Dai Wei, the 26-year-old co-founder and CEO of yellow-hued bike-sharing platform Ofo, made a telling comment earlier this year.
Speaking on completion of the firm's $450m D-round financing on March 1, Dai told reporters: "The real race will begin in July."
On Thursday, it became clear what he meant; the Beijing-based start-up announced it had raised more than $700 million in Series E funding, led by perhaps the biggest name yet to take a slice of China's bike-sharing craze: e-commerce behemoth Alibaba Group.
The announcement came less than a month after bike-sharing rival Mobike raised $600 million from a consortium led by another massive name: online giant Tencent.
Alibaba's investment in Ofo didn't come out of the blue. Its e-commerce affiliate Ant Financial made a strategic investment of undisclosed size in April.
Hony Capital and existing investor Citic Private Equity led the E-round along with Alibaba. Existing backers Didi Chuxing and DST Global also participated. CEC Capital Group, a Chinese boutique investment bank formerly known as China eCapital Corporation, acted as the financial advisor to Ofo.
Ofo did not reveal its new valuation post the capital injection, although Bloomberg reported on June 9 that Ofo had been seeking roughly $500 million at a valuation of about $3 billion. An Ofo spokesperson didn’t return calls for confirmation. It last disclosed a valuation in April, after Ant Financial’s investment, when Dai said it was worth “more than $2 billion”.
“Ofo redefined the short-distance travel and conveyed positive value to the society by having more people to join the low-carbon life. Alibaba recognises Ofo’s leading status in the industry and its open platform strategy,” Joe Tsai, Alibaba executive vice-chairman, was quoted as saying in the statement announcing the deal.
With this investment, “Alibaba is officially in,” said an early investor in Ofo. It is now backing the most contested venture sector in China – with frontrunners Ofo and Mobike having collected more than $2.4 billion between them from investors, according to FinanceAsia calculations. Dozens of other contenders have raised hundred of millions more between them.
The interest from internet giants like Alibaba and Tencent comes as no surprise. As a Shanghai-based executive director at a China-focused foreign private equity house previously told FinanceAsia: “[Bike-sharing business] carries some strategic properties in connecting mobile payment, Internet of Things, digital mapping and data generation…which no major tech companies want to risk missing”.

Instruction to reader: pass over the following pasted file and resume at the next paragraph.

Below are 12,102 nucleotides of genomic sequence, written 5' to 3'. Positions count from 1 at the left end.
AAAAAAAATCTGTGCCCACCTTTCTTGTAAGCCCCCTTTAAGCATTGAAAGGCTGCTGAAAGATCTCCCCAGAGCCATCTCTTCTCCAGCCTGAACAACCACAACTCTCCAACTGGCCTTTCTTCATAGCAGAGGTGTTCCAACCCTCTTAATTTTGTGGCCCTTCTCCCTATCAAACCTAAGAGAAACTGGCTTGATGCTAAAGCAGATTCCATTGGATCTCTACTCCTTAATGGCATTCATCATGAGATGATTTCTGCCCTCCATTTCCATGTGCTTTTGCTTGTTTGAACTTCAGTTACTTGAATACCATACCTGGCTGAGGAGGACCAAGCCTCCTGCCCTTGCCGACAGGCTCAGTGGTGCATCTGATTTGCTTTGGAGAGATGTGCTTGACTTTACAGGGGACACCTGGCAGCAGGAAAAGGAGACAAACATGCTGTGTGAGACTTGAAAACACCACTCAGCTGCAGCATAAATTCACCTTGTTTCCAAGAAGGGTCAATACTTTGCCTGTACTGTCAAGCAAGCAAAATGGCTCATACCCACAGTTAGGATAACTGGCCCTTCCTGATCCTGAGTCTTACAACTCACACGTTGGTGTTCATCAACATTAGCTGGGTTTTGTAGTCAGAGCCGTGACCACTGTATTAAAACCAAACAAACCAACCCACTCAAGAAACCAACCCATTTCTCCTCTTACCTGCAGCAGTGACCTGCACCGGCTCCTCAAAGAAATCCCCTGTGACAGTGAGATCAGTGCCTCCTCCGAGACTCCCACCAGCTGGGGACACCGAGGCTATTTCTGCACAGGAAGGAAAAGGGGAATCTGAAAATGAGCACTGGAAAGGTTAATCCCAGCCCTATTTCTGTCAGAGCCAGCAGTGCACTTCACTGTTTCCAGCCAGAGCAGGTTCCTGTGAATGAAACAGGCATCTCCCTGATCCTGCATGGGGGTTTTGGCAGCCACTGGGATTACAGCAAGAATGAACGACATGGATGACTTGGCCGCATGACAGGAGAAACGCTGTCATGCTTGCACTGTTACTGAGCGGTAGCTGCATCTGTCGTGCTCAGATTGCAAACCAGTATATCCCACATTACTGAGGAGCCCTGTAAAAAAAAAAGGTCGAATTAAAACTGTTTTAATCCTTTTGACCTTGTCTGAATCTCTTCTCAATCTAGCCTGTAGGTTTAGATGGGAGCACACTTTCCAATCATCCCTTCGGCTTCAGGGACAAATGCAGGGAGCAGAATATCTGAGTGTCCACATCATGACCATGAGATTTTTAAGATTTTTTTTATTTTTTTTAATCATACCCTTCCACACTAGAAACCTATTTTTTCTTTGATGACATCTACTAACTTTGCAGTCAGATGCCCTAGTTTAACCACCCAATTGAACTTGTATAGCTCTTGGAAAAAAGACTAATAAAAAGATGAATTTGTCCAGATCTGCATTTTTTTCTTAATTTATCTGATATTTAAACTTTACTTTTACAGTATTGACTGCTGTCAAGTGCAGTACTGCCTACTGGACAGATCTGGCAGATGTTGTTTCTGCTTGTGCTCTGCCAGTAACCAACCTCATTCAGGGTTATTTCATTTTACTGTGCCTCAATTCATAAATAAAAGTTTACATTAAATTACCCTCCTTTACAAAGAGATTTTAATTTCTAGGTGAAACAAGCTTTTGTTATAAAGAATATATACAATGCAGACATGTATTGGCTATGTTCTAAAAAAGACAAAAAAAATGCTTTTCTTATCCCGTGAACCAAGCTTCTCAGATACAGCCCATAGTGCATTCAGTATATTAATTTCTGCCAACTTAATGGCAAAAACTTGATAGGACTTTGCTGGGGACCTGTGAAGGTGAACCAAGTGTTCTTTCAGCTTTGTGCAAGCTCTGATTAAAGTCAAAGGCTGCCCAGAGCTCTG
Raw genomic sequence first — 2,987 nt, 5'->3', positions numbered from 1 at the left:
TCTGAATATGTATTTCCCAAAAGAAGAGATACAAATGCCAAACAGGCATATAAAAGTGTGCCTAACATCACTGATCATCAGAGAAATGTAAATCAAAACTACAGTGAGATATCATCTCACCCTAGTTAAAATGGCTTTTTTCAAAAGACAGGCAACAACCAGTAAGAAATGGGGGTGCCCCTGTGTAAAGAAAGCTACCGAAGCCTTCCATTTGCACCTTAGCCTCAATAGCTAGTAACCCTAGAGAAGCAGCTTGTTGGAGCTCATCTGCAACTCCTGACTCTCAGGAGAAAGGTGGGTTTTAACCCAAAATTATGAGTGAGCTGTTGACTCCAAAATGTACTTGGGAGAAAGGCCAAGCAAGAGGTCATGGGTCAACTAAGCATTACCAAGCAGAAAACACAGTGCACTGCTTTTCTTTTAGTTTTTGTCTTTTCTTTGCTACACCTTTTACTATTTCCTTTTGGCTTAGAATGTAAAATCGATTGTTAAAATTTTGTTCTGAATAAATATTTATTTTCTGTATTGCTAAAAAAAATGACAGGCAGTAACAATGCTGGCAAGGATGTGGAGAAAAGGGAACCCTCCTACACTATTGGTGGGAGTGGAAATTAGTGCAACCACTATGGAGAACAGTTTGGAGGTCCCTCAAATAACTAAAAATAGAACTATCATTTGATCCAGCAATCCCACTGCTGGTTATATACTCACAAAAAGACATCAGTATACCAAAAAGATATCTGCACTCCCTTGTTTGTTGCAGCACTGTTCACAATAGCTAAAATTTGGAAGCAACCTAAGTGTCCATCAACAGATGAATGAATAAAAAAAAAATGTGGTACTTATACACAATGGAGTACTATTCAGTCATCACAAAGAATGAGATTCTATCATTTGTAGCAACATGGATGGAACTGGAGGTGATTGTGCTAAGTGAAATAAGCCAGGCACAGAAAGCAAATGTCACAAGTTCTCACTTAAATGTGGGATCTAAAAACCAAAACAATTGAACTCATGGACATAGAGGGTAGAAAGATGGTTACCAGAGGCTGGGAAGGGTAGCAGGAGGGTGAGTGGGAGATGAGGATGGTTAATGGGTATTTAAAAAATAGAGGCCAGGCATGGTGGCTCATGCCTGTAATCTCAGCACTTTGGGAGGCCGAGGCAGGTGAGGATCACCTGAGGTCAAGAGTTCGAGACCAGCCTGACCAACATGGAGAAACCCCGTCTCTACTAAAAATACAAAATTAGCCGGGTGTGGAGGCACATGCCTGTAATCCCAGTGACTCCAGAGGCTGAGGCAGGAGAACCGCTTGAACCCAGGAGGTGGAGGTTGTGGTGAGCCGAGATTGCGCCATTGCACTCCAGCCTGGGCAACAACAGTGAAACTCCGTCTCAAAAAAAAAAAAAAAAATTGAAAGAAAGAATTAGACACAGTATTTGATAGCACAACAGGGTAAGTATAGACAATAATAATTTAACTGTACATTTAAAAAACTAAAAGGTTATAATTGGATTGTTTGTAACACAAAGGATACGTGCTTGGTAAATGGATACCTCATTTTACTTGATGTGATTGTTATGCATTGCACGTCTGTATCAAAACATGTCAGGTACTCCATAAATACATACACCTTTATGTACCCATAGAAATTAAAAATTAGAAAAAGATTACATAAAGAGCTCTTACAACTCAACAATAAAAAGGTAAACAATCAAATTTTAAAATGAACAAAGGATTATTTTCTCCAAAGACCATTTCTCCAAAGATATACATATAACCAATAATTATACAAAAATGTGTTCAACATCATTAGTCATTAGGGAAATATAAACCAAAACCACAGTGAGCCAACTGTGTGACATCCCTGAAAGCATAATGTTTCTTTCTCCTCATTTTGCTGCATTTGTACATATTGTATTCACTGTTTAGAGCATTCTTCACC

After registering an account and paying a deposit, wannabe cyclists pay just a few cents – or, in reality, nothing, due to heavy subsidies – for a 30-minute ride. Ofo allows users to scan a QR code on their bikes to unlock them, while Mobike’s flashier models have GPS function and smart locks, making them easier to find and use. Neither requires cyclists to return bikes to fixed docking stations.
Mobike is now available on Tencent’s flagship social media platform WeChat, while $50 billion ride-hailing giant Didi Chuxing added Ofo to its portal. Ant Financial allows Ofo riders to use its credit-rating system, Sesame Credit, to rent bikes without paying a deposit.
The front-running duo are often found in head-to-head competition – both on the street and in fundraising (click on the graph for the full image). The same is true of their respective investors.
A June 19 spat on Wechat between Tencent’s Pony Ma and Allen Zhu, managing director Ofo’s backer GSR Ventures, brought public attention to the tension.
It started when Zhu shared on his WeChat Moments feed a report from research firm iResearch which said Ofo acquired more than six times as many customers as Mobike in May. He commented “that is basically consistent with what [I] counted on the street”.
Tencent’s Ma then replied to Zhu’s post saying the opposite was the case. He cited data from Tencent’s payment system WeChat Wallet, via which users can pay for Ofo and Mobike services. He added Ofo’s absence of smart locks in its fleet meant it couldn’t compare to Mobike in terms of value and growth prospects.
Jeffrey Li, managing partner at Tencent Investment, later also joined the debate. For around two hours, the three went back and forth for several rounds of debate, according to a screenshot Zhu later shared – again on his Wechat Moments page – of which FinanceAsia obtained a copy.
Besides Tencent, Mobike’s big-name backers include Temasek, Warburg Pincus, Hillhouse Capital and Sequoia Capital China.
And now, with their respective largest single fundraising rounds to date, Mobike and Ofo both have the ample warchests for their summer race at home and even abroad.
The sunny summer is an obvious period for bike-sharing companies to boost their business, offering Mobike and Ofo what their investors call a “golden time” to squeeze out smaller players and also accelerate the fundraising and customer acquisition race between them.
Ofo said it now planned to cover 200 cities by the end of 2017, including in foreign markets like the UK, the US and Singapore. Mobike also said in June it aimed to cover 200 cities worldwide by December and would use the fund raised to invest in the Internet of Things – the concept of connected smart devices sharing data between them – and artificial intelligence technology.